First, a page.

About Calico Museum

The Story of the Calico Museum

by Martand Singh, 1980

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Reprinted from “Treasures of Indian Textiles”,
Calico Museum, Ahmedabad, Marg Publications,1980.

 

The Calico Museum of Textile, only thirty-one years old, is today justly regarded as one among the foremost textile museums in the world and an important Indian institution. Its outstanding collection of Indian fabrics exemplifies handicraft textiles spanning five centuries and attracts large numbers of visitors from the general public, as well as increasing numbers of Indian and international research scholars. Most significant, it has become a major reference area for our surviving handicraftsmen and also for the Indian machine-textile industry.
The Museum was inspired by Dr. Ananda Coomaraswamy, who, in conversations with Shri Gautam Sarabhai during the 1940s, suggested the founding of a textile institute in the city of Ahmedabad, a major trading centre of the textile industry of the sub-continent since the fifteenth century. In 1949 Shri Sarabhai, his sister Gira Sarabhai and the great industrial house of Calico acted on this suggestion, founding the Calico Museum of Textiles in Ahmedabad, as the specialist museum in India concerned with both the historical and technical study of Indian handicraft and industrial textiles.
By the early fifties the Museum discovered its original intent, encompassed too large an area and concentrated its energies on the vast and vital field of handicraft textiles, devoting less and less time to industrial fabrics.
By the second decade of its existence the Museum launched an ambitious publications programme. The programme worked on two series, namely Historical Textiles Of India under the editorship of John Irwin, then keeper of the Indian Section of the Victoria and Albert Museum; and the second, under the editorial direction of Dr Alfred Bühler, fümer Director of the Museum Für Volkerkunde Und Schweizerisches Museum Für Volkskunde, Basel, who conducted a Contemporary Textile Craft Survey of India.
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Inaugurating the Museum in 1949, Jawaharlal Nehru stated, “The early beginnings of civilization are tied up with the manufacture of textiles, and history might well be written with this as the leading motif.” And indeed, so well had the Calico Museum of Textiles fulfilled this brief that by 1971 the House of Calico decided that the excellence of the fabric collection and the invaluable research conducted by the publications department were such that the Museum should be an independent society.

That the Museum was able to accomplish the transition to an independent entity was due in large part to the enlightened administration by Gautam and Gira Sarabhai. From its very inception in 1949 the Museum was able to draw not only on their knowledge but also on their wide reputation as connoisseurs of the arts, which drew to the Museum scholars and administrators of international and national eminence such as John Irwin, Alfred Bühler, Moti Chandra and its present Chairman, Pupul Jayakar. With such outstanding talent to guide it, the Calico Museum of Textiles in its three decades of existence has been able to create and sustain a consistently high level not merely of scholarship but of excellence in all the many technical fields required to run a museum of this nature-acquiring the services of craftsmen, designers, artists, carpenters, tailors, lighting experts, etc.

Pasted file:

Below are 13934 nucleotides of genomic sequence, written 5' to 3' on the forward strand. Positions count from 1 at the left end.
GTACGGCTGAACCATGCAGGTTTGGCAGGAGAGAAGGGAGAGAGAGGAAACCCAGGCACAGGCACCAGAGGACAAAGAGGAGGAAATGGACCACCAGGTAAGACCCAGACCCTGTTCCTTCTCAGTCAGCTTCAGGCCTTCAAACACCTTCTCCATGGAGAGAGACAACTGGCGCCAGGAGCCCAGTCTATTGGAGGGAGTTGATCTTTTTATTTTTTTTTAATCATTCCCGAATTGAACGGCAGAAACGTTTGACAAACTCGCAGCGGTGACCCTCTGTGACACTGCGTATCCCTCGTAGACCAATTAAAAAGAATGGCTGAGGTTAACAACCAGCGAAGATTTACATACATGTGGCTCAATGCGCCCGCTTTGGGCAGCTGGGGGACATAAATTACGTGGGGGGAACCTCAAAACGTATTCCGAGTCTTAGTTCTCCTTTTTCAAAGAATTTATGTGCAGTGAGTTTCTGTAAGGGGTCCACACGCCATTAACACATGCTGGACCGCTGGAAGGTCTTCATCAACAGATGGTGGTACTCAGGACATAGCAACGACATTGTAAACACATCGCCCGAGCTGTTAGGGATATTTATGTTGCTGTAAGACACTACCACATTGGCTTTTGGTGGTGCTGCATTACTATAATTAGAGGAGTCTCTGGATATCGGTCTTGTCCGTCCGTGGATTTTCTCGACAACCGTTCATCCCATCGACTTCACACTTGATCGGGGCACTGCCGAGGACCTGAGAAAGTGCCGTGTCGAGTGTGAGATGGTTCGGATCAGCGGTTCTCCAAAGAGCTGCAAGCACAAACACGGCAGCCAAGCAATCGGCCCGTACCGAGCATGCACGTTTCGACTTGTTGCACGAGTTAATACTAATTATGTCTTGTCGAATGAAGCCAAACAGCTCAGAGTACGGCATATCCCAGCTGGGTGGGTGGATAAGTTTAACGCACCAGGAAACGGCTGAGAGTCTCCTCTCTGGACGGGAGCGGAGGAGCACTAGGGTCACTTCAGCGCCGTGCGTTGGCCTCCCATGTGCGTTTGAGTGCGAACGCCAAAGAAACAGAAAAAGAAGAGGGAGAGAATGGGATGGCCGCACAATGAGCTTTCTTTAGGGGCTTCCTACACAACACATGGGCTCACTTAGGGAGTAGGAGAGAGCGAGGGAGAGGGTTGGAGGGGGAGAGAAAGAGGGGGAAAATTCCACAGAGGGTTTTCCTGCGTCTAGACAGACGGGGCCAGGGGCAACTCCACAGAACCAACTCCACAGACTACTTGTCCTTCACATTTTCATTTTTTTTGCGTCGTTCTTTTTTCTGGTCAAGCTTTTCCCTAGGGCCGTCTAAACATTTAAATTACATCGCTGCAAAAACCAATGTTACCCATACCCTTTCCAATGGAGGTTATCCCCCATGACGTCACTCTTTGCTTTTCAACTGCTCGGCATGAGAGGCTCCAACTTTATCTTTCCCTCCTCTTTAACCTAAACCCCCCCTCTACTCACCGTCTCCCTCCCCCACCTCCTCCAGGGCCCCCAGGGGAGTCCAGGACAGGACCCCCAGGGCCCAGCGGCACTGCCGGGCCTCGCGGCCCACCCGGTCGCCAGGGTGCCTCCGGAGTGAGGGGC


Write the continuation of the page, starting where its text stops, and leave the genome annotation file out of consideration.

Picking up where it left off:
The sustained funding by the Calico Group, despite the independence of the Museum Society, has allowed the Museum to grow both in volume and stature.
The Museum’s publications, which have now taken two distinct directions, give some indication of where the next surge of activity will take place. While the number of publications concerned with historical studies continues and increases, the second direction has resulted in research and publication of studies preoccupied with the technical and scientific examinations of textile processes such as looms, dyeing, printing techniques, etc.
*In 1982, Calico Museum of Textiles ran into serious problems. The Calico Mills (established as long back as 1880), which was funding the activities of the Museum got into grave financial difficulties, and its Board of Directors realised that it was not possible for the Mills to financially support the Museum. Aware, however, of the importance of the Textile Museum, and acknowledging its collection as a National Heritage, the Board of Directors decided to make other arrangements for the maintenance and management of the Museum: an agreement was arrived at with the Sarabhai Foundation which undertook to run and take care of the Museum, using its own funds.
Following this, the Museum was shifted from the Mills compound to the Shahibagh premises of the Sarabhai Foundation in 1983.
For housing the collection of the Museum, two different structures in the Retreat complex were used initially : the Sarabhai-ni-Haveli, and a complex of buildings around the old swimming pool, now commonly designated as the ‘Chauk’. The Haveli was used for housing the “Religious Textiles”, including Vaishnava and Jain artifacts in their historical and cultural context: the swimming pool complex, greatly modified and added to with facades of carved wood taken from old residential Gujarati houses built around a Chauk, was used to display large tents, carpets, costumes and textiles of Mughal and Provincial courts of India.
The two sets of buildings being close to each other, offered the opportunity to visitors to the Museum of being led from one to the other through spacious lawns, avenues and a bridge over a lily pond.